While Huon collected the various items he was required to take to the Hospitalers' headquarters on Rhodes, Olivia made certain she had her sandals and her three mantels ready along with the few coins she had been able to salvage from the purse she had carried on the tarida. It was not much, but she knew that she would need every bit of gold and silver she could find if she and Rainaut were to escape from Cyprus. Before she left the little room, she looked around it one last time, sensing it would be some time before she had even the modicum of comforts offered in this visitor's cell.

Huon was standing with Rainaut as Olivia joined them near the side gate of the monastery garden. "It is not supposed to be allowed," said the squire, "but if you must get a message to those… those you cannot reach"—he coughed by way of disclaiming—"a note delivered to the English docks, the customs house, will find me."

"Here on Cyprus?" Olivia asked.

"Unless you are able to leave the island, and few ships are willing to carry lepers." He looked down shamefaced at the two long, yellow cowls in his hands. "And you must wear these now. To refuse…"

"They stone lepers to death if they're caught without their yellow cowls," said Olivia at her most matter-of-fact. "We'll wear them." She held out her hand to Huon. "Don't worry; this is not your responsibility, and I do not blame you for what has become of us."

Huon tried to smile at her, then looked away, his skin flushing. "I do not mean to offend."

Rainaut seized his cowl and pulled it defiantly over his head. Most of his face was obscured with the hood, and the cope reached almost to his waist. "Worse than what monks wear," he said harshly.

Olivia put her hand on Rainaut's arm. "I will see we get off Cyprus. To remain here is worse than death. If we leave Cyprus, we have a chance. Here, there is only madness and starvation." She tugged her leper's cowl on. "You may tell the priests that we have the cowls and we left wearing them."

Once again the young squire hesitated. "If you leave the island, what will become of you?"

"That depends on where we go," said Olivia. "We must not remain here, that is certain." She studied Huon briefly. "Will you do me one last favor?"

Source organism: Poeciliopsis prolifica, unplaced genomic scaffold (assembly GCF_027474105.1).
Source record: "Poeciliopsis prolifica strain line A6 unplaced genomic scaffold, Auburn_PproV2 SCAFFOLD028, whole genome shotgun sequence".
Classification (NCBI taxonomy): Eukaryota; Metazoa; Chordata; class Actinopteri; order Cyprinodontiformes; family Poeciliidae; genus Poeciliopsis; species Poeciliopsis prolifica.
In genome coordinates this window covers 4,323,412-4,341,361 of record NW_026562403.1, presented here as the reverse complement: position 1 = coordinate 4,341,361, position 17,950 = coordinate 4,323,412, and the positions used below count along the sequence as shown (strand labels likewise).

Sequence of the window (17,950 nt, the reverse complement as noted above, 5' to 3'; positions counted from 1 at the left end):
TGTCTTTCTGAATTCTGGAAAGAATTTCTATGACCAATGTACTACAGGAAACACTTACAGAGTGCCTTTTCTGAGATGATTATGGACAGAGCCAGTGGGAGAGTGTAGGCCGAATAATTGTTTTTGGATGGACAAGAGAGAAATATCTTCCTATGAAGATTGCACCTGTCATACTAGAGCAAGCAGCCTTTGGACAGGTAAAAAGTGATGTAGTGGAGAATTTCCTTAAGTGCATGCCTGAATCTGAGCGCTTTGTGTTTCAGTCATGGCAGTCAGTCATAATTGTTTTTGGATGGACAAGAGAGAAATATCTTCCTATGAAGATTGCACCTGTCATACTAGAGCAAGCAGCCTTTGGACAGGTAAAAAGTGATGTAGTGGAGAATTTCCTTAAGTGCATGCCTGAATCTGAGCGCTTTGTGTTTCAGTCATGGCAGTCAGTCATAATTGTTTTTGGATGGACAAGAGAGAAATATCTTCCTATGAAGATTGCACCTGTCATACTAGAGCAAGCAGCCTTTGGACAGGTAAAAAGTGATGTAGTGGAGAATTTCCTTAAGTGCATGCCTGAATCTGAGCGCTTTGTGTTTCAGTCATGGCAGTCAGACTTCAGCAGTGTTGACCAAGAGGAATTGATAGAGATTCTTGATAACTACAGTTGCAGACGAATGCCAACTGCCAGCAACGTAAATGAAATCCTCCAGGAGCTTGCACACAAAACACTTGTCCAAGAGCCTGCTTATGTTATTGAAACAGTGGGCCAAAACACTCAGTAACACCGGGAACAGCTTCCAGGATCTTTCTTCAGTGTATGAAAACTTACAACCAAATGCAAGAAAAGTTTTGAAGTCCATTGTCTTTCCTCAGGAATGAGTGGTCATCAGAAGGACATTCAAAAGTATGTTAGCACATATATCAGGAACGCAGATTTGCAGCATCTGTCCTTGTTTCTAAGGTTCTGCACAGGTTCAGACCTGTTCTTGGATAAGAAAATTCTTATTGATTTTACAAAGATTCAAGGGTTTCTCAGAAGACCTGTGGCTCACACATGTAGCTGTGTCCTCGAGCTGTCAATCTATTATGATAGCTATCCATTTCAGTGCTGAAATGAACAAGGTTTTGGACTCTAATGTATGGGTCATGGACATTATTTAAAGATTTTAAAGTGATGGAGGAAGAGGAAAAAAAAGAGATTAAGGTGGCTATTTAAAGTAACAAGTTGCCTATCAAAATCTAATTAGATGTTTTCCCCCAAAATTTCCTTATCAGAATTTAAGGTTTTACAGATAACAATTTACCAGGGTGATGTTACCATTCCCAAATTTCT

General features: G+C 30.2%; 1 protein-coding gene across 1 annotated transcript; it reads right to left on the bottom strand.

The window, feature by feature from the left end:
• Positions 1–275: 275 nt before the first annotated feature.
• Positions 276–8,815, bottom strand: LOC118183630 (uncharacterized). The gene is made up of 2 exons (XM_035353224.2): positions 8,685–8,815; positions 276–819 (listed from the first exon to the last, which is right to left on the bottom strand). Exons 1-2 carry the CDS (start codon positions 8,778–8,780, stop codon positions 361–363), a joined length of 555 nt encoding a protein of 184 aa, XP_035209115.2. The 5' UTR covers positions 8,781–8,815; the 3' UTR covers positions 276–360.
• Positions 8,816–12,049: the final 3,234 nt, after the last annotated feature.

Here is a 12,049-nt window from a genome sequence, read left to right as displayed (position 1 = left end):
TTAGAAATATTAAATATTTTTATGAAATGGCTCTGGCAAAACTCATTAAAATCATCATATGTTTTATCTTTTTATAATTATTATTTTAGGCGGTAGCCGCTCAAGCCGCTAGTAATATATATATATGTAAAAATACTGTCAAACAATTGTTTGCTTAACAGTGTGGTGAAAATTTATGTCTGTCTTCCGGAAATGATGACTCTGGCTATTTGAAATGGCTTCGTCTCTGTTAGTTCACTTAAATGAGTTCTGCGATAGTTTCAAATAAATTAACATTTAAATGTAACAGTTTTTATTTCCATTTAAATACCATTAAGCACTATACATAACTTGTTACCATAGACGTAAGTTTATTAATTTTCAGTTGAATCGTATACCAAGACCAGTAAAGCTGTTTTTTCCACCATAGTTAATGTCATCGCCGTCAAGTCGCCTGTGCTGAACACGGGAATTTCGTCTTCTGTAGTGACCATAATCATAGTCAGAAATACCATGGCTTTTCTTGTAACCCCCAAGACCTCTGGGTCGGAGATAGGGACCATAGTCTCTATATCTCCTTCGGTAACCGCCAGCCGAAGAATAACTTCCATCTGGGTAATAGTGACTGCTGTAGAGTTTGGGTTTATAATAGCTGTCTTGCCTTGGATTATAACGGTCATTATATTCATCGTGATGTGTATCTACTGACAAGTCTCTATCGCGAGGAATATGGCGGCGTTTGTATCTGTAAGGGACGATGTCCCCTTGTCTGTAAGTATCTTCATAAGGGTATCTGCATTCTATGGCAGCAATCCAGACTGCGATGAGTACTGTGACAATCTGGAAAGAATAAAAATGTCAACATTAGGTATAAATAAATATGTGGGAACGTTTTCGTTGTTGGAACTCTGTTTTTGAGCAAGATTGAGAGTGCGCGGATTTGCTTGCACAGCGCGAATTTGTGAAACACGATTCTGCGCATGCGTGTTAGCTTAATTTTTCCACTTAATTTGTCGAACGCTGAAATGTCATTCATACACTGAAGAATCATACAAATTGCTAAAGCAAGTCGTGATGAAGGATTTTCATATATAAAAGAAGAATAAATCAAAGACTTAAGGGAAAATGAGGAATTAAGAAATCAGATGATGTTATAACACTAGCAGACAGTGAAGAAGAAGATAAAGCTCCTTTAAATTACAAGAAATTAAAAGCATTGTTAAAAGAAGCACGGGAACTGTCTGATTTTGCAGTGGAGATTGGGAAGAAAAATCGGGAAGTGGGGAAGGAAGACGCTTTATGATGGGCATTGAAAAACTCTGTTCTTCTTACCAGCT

"If it is in my power," said the squire.

"I will provide you with a letter. See that it is carried to Roma." She pulled the rolled and sealed document from her sleeve. "This may gain us a little aid. If you will get it on a ship bound for Roma. It goes to an estate near Roma called Sanza Pare."

Huon nodded. "All right. I'm not supposed to take letters from Sier Valence, but they said nothing about you."

Olivia lowered her head. "Thank you. I am grateful. Perhaps, one day, I will be able to thank you with more than words."

"It isn't necessary," said Huon, suddenly very much embarrassed.

"It is," she countered. "Never mind."

Rainaut had been staring hard at the door in the wall. "I suppose there's no purpose in delay."

"Probably not," said Huon, reluctant to open the gate.

Olivia filled the awkward silence with another question. "Tell me, is there a lesser gate out of the garden?"

Huon looked startled. "There's one by the sheepfold."

"Would it make any difference if you let us out that way?" she asked.

"I suppose not," said Huon, frowning.

"Then let us leave that way." She had already started to walk away from the garden gate toward the livestock pens. "Come, Sier Valence. Humor me in this."

Rainaut shrugged. "Out is still out, Olivia," he reminded her as he trailed after her. He was puzzled by her request but did not want to hear her explanation until they were outside the monastery.

"I have to tell you to leave," said Huon as they reached the sheepfold gate. "I don't want to do this."

"I understand that," said Rainaut. "It is your duty, and you are sworn to uphold your duty. We will go quickly." He took Olivia's free hand in his. "See? We are ready."

The sheep, gathered into their fold not long before, were restless at the intrusion of these unfamiliar beings. They made low sounds of distress, and most of them kept to the side farthest away from the gate, fretting as the three unfamiliar humans lingered there.

Huon gave a sigh of resignation. "I will tell them you have gone." The gate was stout and the hinges stuttered as the squire pulled it open. "God keep you," he said as Olivia and Rainaut went through it into the shadowed twilight.